And that’s a problem, because when so much past and present television is easily accessible, a show that even angered its core viewership is less likely to draw viewers later on; people won’t have the same incentive to play catch-up when audiences have already moved on to other, better shows. To start Dexter knowing that the police force on which he works will never catch him, that his sister will absolve him of all guilt shortly before dying of a blood clot (again, yep), and that the show will ultimately end up being about something different than what it promises will undoubtedly turn off some future viewers.
For a show to do this, to end in a different place than it began, is no longer tolerable in the way it might once have been. When television was destination viewing (how weird is it that we talk about this in the past tense more and more frequently now), the journey of watching the show progress was the point. Now, when so many quality TV shows are available in full with the press of a button, investing untold hours into a known dud becomes a lackluster proposition.
Vulture’s Richard Rys succinctly illustrates this sensation, in his reaction to Dexter’s denouement: “It’s more fueled by outrage than actual rage. It’s the kind of anger you feel after investing so much time into a show that you once loved, only to watch it fizzle out in the most unsatisfying of ways.”
An interesting study in this is the reaction to the end of How I Met Your Mother this past spring. Speaking of shows that end up deceiving their audience in purpose over time, HIMYM ends with the revelation that the Mother (Cristin Milioti) was actually dead the whole time and that Ted (played by Josh Radnor and narrated by Bob Saget) was recounting the story of their courtship to his kids in hindsight, before moving on to reconnect with Robin (Cobie Smulders).
Fans could hardly be faulted for considering this a copout, as it recontextualizes the entire plot of the series as being about a different love story than the one it professed, and ends up being about one that the show spent no shortage of time attempting to downplay as a mere red herring. Like Lost, another highly divisive finale, HIMYM’s ending affects how people understand the whole series.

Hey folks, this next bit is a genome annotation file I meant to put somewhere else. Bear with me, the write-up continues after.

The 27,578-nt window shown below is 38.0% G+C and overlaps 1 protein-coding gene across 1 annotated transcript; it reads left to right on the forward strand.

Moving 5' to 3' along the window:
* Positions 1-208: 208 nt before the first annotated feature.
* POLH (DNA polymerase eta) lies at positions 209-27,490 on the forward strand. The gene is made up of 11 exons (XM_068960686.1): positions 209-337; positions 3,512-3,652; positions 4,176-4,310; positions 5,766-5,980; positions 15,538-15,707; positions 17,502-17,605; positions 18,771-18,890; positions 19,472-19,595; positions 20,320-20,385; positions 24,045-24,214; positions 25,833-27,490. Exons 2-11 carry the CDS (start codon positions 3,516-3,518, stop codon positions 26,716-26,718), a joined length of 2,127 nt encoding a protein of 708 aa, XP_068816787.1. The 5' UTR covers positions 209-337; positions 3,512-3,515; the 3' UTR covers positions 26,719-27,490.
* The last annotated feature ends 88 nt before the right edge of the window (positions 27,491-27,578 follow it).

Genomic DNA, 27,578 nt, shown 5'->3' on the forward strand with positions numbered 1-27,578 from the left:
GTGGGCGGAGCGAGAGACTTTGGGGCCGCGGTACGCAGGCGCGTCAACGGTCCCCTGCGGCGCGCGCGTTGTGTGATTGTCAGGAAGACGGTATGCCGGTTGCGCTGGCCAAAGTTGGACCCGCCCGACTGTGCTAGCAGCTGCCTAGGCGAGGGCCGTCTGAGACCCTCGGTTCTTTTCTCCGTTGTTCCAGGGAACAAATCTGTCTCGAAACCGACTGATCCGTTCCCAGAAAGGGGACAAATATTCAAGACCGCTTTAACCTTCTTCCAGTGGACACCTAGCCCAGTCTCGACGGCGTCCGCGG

The problem with messing around with a dedicated audience in this way, beyond the affront to their investment of time and emotion, is that audiences aren’t even watching TV in the traditional form anymore, and that increasingly, shows are understanding the risks of long-form storytelling, and not all creators are going that route. Fargo, American Horror Story, and True Detective have all suggested that television’s next evolution may be into more serialized formats, where the stories are contained and only take up eight, ten, twelve hours of a viewer’s time, good or bad. It’s a far different proposition than one that asks audiences to take a blind leap of faith in an eight-season series, hoping that its end will leave them satisfied.
If this should be TV’s Golden Era, then series like True Blood, Dexter, and HIMYM run the risk of being left behind over time as well. Some shows have benefited from the change in viewing habit and technology; The Wire, for instance, is far more beloved and even discussed at present than it was during its actual five-season airing. But when all television is easily digestible, the shows known for ending in disappointment will scarcely make the top of anyone’s to-do list.
And so True Blood’s bad ending might not just be about the show ending in a way that some fans found unsatisfying. It means that it might not stand the test of time either, and that its less-heralded contemporaries may render it irrelevant in the long run, and not just the short term.
Photo via True Blood/YouTube